The tone may not be as dynamic as it should be, but the cinematography certainly is, which isn't to say that the production and photography are as lively as they are in some of your more broadley-scoped bottle films, but James Liston's shots in here are well-staged and dynamic enough for you to really observe and absorb the claustrophobia of the situation, and with the bleak darkness in the lighting adding to that sensation, it doesn't take long for you to figure out that this film is far from devoid of intrigue. Of course, Mr. Liston isn't the only person that brings that fact to light, and although director Michael Greenspan isn't terribly consistent in his tone of intrigue and refreshingness - in terms of films of this type -, he hits way more often than he misses. He's overemphatic about the atmosphere, but when Greenspan does make that emphasis, he really livens things up, and when he drops it, he sells quiet meditation, maybe to the point where you eventually fall out of the film, but for every moment where the film loses momentum, it'll kick the gas and get back that tension. Still, even then, the tone is not much more than an eternal routine of getting comfortably numb before slipping out of this world, followed by a hit of tension that still just flows along until steam is lost, and although that routineness really quickens the pacing out, after a while, the steam would just stay lost. However, what keeps this puppy pumping through and through, and makes it such a chilling, yet very enjoyable atmospheric thrill ride is, well, need I really say it? Bottle films have always been ultimate tests, and usually ultimate testament, to see just how powerful the ability to act can be, and sure enough, Adrien Brody continues that tradition, giving a tour de force performance at a man at the edge of both society and humanity. Stranded, broken, stricken with amnesia and on the run; no one knows exactly what we would do in a situation that intense, except maybe Brody, because with skillful authenticity, he executes the raw emotion and panic with powerful skill, as well as the eternal internal battle that is humanity with subtlety and grace, and whether he's kicking and flailing around, or just trying to quietly stay intact long enough to piece the rest of him together, Brody is killing it dead with a powerhouse presence that carries the tension of the film and once again shows us what it truly mean to be, not simply an actor, but a bonafide acting "talent".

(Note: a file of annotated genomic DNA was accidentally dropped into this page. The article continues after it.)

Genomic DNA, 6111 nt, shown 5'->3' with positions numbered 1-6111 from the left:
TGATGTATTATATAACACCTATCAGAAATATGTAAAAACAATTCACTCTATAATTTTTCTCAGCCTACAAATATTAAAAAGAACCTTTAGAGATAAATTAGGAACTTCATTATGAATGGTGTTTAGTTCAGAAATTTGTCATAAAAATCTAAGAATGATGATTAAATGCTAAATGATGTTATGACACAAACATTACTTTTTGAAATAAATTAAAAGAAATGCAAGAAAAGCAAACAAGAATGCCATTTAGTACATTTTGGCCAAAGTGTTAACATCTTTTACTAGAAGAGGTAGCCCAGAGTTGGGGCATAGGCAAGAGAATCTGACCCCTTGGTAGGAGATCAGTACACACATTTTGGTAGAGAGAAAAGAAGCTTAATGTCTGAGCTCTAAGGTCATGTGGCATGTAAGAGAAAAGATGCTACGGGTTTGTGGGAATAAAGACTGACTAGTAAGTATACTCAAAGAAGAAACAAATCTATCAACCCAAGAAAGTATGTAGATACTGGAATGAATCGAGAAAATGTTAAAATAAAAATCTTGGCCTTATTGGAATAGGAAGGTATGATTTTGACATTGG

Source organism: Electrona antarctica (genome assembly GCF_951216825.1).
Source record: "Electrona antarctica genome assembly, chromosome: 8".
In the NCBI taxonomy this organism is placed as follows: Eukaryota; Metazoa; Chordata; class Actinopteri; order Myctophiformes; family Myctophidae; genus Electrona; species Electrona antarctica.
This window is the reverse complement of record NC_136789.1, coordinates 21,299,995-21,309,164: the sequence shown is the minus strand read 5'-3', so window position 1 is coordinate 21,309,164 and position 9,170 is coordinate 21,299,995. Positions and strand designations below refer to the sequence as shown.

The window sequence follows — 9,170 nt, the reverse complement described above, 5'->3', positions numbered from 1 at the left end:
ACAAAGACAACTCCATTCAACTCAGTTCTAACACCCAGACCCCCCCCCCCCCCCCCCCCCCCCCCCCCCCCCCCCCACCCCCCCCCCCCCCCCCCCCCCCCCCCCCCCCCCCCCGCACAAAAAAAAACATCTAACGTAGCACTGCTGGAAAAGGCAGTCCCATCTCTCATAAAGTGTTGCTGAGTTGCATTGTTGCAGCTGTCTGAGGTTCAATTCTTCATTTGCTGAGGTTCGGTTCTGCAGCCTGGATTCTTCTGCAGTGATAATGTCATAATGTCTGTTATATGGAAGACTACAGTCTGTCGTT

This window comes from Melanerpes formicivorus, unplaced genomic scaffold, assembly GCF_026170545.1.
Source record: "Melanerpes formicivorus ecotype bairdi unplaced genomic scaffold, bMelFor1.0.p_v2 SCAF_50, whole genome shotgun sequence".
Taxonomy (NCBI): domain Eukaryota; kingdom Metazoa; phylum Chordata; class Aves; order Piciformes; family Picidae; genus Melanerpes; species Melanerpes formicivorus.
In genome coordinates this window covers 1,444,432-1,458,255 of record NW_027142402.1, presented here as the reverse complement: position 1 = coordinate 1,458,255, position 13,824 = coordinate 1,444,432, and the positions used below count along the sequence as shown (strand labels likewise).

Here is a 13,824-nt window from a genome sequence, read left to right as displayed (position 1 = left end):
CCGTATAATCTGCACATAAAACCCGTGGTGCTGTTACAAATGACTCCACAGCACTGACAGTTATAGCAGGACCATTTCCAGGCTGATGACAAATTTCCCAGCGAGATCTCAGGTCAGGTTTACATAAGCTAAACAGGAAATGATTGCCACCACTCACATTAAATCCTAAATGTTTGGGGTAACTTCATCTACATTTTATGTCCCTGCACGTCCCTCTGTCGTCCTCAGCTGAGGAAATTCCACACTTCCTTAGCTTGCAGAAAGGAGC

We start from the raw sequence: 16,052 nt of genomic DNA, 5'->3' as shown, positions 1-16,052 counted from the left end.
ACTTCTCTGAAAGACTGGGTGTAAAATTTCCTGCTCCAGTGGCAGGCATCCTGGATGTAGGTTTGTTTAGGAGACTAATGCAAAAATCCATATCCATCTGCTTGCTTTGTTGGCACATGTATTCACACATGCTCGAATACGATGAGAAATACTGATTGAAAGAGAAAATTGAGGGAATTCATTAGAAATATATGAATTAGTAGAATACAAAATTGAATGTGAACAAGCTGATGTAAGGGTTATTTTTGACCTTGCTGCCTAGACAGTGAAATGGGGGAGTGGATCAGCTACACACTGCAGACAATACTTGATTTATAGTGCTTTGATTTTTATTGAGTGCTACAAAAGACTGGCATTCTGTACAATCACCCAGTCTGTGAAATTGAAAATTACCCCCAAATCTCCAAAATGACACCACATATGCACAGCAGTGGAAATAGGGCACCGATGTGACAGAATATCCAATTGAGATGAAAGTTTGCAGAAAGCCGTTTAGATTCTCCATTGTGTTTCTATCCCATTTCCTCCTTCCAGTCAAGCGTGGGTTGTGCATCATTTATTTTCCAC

Overall, its loose, familiar and sometimes unengaging interpretation of some potentially very unique spins on the bottle film genre keep it from being a highlight among films of its type, but with dynamic cinematography keeping things lively, more-often-than-not effective atmospheric storytelling by Michael Greenspan keeping things flowing and a simply brilliant, authentic and unrelentingly raw performance by Adrien Brody keeping things compelling, "Wrecked" stands as a very enjoyabale, workmanlike number in the bottle film genre, as well as a particularly notable testament to Brody's awesome acting abilities that make it worth the watch.
3/5 - Good
I hope this happens to you Shouri! You should drive straight into a sewage drain where all the shit pots lead and asphyxiate. Covered in shit you should crawl around, struggle for air and finally out victorious and give the audience your shitty smile. Avoid this film. Verdict - Brody can participate in a crawlathon if there's one.